The Unjust Valuation of Pastoralists’ Land in Kenya
Encroached communal land in Lodwar, Turkana County. Photo: Turkana Guardian (Nov 2020)
Kenya’s constitution classifies all land in Kenya as either public, community-owned or private. More than 65 per cent of Kenya’s landmass is estimated to be community land. Such land is occupied and used mainly by the pastoralist communities in the northern drylands of Kenya. This area produces roughly 89 per cent of the beef produced in the country; mutton and chevron are not included in the government statistics. Beef is by far the most popular meat consumed in Kenya. It represents more than 70 per cent of all the meat consumed by volume due to urbanisation and a growing demand from the middle class in Kenyan cities.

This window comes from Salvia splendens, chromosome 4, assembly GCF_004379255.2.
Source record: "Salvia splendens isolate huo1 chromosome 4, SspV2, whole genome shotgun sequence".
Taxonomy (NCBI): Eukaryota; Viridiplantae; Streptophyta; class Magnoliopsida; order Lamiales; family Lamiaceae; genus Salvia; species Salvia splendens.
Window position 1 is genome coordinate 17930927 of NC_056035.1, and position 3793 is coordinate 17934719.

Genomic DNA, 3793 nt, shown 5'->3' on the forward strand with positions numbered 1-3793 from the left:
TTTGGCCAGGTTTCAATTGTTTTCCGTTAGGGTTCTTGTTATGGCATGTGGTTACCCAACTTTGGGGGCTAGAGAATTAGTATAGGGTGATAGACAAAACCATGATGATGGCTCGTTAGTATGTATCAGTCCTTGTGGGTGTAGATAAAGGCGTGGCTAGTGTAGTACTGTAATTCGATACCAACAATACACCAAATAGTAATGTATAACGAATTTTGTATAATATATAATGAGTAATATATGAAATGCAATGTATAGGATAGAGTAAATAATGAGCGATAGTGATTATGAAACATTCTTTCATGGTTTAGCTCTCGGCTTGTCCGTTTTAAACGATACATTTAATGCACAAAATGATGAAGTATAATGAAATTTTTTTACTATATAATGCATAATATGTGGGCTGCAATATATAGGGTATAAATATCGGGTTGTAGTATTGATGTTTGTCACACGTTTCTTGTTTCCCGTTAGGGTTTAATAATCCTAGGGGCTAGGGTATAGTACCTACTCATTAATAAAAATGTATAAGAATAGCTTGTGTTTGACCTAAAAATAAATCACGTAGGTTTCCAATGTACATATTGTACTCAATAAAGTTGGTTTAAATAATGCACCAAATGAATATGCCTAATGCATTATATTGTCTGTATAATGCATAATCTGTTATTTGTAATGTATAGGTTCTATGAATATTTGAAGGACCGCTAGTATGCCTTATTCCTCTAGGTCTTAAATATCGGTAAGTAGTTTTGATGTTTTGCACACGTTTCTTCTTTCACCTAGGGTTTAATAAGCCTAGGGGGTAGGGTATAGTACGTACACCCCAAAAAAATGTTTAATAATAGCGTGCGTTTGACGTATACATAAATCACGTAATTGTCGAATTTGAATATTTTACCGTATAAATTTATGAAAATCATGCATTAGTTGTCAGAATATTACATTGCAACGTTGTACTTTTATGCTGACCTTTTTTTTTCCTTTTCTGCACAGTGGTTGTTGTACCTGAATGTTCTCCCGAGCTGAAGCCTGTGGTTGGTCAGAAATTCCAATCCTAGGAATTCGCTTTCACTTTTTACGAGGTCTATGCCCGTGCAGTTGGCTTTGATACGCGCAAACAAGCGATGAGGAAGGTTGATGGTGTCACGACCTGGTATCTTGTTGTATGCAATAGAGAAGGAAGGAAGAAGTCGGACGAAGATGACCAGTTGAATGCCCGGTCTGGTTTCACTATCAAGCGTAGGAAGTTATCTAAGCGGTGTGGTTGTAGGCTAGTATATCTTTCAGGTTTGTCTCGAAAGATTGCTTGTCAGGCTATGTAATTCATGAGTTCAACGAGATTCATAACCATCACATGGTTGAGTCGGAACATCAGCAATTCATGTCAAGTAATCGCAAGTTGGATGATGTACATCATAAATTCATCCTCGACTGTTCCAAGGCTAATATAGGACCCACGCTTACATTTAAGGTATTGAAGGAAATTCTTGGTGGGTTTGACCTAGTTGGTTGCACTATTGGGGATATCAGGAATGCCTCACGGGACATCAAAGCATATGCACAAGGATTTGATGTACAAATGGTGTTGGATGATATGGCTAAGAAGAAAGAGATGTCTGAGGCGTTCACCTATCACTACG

Pastoralism, as practiced on the unregistered community lands by the indigenous people in Kenya, is of significant economic worth. The annual national pastoralist livestock offtake was valued at US$0.189 billion, while the yearly meat offtake was estimated at 154,968 tonnes and valued at US$0.389 billion. There is consensus that pastoralism contributes about 13 per cent of Kenya’s Gross Domestic Product (GDP), with approximately 13 million people directly benefiting from the livestock value chain. Over 75 per cent of cattle herds in Kenya are kept by pastoralists, who supply the bulk of the meat consumed. Read more